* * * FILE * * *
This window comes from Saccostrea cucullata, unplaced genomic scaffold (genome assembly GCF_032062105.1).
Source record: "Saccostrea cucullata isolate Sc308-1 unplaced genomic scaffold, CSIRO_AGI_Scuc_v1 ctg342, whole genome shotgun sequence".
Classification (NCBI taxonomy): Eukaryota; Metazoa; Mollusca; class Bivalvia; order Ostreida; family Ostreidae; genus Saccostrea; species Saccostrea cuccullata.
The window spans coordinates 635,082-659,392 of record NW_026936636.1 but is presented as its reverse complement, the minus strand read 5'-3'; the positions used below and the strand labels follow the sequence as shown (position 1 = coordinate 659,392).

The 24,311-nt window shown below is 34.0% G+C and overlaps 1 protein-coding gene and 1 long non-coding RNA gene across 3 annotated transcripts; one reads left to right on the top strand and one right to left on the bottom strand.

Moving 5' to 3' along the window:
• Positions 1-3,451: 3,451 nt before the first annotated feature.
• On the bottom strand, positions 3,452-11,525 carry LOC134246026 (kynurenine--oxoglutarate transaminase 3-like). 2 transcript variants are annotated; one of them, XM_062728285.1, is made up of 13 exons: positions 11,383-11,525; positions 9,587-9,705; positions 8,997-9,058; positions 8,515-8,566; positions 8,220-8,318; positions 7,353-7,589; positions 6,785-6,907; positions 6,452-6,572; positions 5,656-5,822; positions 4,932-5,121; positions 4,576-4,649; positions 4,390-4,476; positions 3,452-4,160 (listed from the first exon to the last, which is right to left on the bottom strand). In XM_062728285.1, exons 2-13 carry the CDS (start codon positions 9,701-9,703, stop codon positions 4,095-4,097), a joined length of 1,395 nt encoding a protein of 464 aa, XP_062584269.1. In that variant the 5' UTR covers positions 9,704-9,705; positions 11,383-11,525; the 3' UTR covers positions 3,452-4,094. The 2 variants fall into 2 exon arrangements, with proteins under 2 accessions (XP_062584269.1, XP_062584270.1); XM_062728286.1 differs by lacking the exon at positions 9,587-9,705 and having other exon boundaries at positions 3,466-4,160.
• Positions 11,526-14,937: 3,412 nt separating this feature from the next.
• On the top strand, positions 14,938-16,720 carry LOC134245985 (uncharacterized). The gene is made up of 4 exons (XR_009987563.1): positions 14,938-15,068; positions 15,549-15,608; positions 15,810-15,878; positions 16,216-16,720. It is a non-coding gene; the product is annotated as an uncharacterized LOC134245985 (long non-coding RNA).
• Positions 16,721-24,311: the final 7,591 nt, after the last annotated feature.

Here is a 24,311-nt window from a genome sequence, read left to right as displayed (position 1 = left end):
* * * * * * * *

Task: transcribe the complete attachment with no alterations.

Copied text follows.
This window comes from Saccostrea cucullata, unplaced genomic scaffold (genome assembly GCF_032062105.1).
Source record: "Saccostrea cucullata isolate Sc308-1 unplaced genomic scaffold, CSIRO_AGI_Scuc_v1 ctg342, whole genome shotgun sequence".
Classification (NCBI taxonomy): Eukaryota; Metazoa; Mollusca; class Bivalvia; order Ostreida; family Ostreidae; genus Saccostrea; species Saccostrea cuccullata.
The window spans coordinates 635,082-659,392 of record NW_026936636.1 but is presented as its reverse complement, the minus strand read 5'-3'; the positions used below and the strand labels follow the sequence as shown (position 1 = coordinate 659,392).

The 24,311-nt window shown below is 34.0% G+C and overlaps 1 protein-coding gene and 1 long non-coding RNA gene across 3 annotated transcripts; one reads left to right on the top strand and one right to left on the bottom strand.

Moving 5' to 3' along the window:
• Positions 1-3,451: 3,451 nt before the first annotated feature.
• On the bottom strand, positions 3,452-11,525 carry LOC134246026 (kynurenine--oxoglutarate transaminase 3-like). 2 transcript variants are annotated; one of them, XM_062728285.1, is made up of 13 exons: positions 11,383-11,525; positions 9,587-9,705; positions 8,997-9,058; positions 8,515-8,566; positions 8,220-8,318; positions 7,353-7,589; positions 6,785-6,907; positions 6,452-6,572; positions 5,656-5,822; positions 4,932-5,121; positions 4,576-4,649; positions 4,390-4,476; positions 3,452-4,160 (listed from the first exon to the last, which is right to left on the bottom strand). In XM_062728285.1, exons 2-13 carry the CDS (start codon positions 9,701-9,703, stop codon positions 4,095-4,097), a joined length of 1,395 nt encoding a protein of 464 aa, XP_062584269.1. In that variant the 5' UTR covers positions 9,704-9,705; positions 11,383-11,525; the 3' UTR covers positions 3,452-4,094. The 2 variants fall into 2 exon arrangements, with proteins under 2 accessions (XP_062584269.1, XP_062584270.1); XM_062728286.1 differs by lacking the exon at positions 9,587-9,705 and having other exon boundaries at positions 3,466-4,160.
• Positions 11,526-14,937: 3,412 nt separating this feature from the next.
• On the top strand, positions 14,938-16,720 carry LOC134245985 (uncharacterized). The gene is made up of 4 exons (XR_009987563.1): positions 14,938-15,068; positions 15,549-15,608; positions 15,810-15,878; positions 16,216-16,720. It is a non-coding gene; the product is annotated as an uncharacterized LOC134245985 (long non-coding RNA).
• Positions 16,721-24,311: the final 7,591 nt, after the last annotated feature.

Here is a 24,311-nt window from a genome sequence, read left to right as displayed (position 1 = left end):